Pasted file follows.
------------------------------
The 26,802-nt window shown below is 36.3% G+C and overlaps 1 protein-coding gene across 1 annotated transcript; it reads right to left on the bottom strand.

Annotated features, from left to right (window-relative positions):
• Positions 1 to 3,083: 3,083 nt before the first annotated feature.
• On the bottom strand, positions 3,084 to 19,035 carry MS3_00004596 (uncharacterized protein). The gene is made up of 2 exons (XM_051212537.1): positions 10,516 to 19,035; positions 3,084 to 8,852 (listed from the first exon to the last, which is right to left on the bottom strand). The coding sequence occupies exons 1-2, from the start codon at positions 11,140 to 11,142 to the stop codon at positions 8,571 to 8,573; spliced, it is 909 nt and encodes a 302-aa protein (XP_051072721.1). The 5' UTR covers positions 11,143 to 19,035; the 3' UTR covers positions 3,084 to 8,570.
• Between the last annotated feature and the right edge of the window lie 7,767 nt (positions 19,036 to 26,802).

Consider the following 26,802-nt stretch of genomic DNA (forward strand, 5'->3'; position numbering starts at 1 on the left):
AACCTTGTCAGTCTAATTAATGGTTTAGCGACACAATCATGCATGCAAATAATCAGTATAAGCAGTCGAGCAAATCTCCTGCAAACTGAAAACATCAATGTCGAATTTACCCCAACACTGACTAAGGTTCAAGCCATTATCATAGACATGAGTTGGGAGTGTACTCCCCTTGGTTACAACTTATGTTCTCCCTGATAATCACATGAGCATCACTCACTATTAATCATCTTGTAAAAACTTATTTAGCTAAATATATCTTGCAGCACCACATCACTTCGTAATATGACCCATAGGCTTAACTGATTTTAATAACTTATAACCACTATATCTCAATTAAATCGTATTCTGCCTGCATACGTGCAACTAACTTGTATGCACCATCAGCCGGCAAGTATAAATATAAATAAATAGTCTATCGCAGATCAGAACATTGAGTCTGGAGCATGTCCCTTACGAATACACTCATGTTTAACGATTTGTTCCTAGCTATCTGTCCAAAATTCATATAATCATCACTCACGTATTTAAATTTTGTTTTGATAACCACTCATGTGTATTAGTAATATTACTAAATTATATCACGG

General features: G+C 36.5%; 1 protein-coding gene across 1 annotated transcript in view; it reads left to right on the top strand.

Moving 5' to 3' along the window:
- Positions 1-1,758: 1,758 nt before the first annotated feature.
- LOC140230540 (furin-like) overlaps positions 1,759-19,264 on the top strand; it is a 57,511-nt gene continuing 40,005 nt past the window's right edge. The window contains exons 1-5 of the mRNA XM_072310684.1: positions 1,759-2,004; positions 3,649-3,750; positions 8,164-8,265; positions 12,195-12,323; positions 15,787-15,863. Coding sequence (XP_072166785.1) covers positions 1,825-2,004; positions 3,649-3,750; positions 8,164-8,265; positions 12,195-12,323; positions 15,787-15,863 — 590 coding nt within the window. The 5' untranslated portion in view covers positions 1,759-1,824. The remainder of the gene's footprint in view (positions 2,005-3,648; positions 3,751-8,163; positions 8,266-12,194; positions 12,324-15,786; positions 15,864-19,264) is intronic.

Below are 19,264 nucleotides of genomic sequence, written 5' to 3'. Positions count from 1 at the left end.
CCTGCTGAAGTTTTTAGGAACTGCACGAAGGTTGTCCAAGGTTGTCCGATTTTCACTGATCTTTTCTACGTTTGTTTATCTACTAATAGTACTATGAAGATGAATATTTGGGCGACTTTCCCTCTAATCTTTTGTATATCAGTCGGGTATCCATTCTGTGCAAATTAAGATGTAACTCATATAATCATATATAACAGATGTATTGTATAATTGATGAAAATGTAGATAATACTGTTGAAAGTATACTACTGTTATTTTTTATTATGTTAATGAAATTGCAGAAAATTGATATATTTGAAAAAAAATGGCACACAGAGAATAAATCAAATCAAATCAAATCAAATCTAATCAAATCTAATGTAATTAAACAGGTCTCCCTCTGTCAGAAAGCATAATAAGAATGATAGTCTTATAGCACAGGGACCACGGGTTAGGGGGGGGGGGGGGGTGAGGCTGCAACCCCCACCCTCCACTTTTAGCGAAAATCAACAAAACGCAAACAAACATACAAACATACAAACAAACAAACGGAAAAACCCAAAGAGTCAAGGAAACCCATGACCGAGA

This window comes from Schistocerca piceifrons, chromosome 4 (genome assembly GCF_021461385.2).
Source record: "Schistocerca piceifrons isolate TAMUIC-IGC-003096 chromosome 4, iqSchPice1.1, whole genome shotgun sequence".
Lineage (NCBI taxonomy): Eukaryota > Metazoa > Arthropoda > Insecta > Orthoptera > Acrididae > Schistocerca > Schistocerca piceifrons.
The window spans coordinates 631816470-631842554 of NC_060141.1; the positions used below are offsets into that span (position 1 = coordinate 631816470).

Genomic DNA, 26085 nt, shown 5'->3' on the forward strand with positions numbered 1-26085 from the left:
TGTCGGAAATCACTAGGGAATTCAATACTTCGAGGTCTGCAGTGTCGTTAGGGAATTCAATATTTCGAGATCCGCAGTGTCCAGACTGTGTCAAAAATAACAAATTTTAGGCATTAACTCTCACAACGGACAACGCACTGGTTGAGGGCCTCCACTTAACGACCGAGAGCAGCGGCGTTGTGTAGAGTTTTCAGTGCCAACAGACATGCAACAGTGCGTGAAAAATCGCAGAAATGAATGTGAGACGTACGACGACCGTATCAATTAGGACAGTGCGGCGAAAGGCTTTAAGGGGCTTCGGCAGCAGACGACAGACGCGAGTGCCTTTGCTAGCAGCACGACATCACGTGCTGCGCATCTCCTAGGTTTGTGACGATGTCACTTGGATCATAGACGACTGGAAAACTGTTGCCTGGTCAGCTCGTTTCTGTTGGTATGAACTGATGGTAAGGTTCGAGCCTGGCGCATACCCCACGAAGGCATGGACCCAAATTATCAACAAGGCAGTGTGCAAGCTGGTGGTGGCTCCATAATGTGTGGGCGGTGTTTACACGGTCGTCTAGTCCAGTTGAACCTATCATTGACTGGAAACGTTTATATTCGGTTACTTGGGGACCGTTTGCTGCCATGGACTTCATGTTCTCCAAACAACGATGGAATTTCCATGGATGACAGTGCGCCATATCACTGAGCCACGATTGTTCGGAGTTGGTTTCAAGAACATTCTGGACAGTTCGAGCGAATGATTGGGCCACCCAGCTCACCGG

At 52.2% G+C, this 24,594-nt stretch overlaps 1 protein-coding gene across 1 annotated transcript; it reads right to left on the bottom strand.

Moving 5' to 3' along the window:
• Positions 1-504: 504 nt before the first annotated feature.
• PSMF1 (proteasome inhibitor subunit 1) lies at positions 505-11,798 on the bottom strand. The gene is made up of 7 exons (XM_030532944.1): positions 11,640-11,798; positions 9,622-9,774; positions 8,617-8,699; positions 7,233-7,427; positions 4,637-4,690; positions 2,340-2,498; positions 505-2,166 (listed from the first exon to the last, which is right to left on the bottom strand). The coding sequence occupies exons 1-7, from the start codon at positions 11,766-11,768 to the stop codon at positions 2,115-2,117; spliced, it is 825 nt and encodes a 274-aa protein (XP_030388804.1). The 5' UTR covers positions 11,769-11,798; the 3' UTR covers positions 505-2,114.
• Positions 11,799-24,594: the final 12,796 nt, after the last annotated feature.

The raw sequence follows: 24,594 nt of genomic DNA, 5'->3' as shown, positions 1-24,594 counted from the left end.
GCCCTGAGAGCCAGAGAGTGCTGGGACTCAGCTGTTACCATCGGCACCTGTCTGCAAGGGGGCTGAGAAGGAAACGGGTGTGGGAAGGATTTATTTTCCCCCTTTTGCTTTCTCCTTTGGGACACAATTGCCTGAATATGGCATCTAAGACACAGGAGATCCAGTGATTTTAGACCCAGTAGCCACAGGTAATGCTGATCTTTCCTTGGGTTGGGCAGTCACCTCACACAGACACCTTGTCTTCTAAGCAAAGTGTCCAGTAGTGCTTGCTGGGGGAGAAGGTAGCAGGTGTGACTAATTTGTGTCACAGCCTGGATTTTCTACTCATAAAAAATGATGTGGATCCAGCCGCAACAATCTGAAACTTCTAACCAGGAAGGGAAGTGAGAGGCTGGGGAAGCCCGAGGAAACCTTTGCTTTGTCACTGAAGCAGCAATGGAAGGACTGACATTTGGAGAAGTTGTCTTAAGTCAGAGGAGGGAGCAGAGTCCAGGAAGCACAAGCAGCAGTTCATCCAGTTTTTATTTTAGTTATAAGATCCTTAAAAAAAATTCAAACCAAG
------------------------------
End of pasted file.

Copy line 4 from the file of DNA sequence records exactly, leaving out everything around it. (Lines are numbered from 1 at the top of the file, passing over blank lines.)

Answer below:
• On the bottom strand, positions 3,084 to 19,035 carry MS3_00004596 (uncharacterized protein). The gene is made up of 2 exons (XM_051212537.1): positions 10,516 to 19,035; positions 3,084 to 8,852 (listed from the first exon to the last, which is right to left on the bottom strand). The coding sequence occupies exons 1-2, from the start codon at positions 11,140 to 11,142 to the stop codon at positions 8,571 to 8,573; spliced, it is 909 nt and encodes a 302-aa protein (XP_051072721.1). The 5' UTR covers positions 11,143 to 19,035; the 3' UTR covers positions 3,084 to 8,570.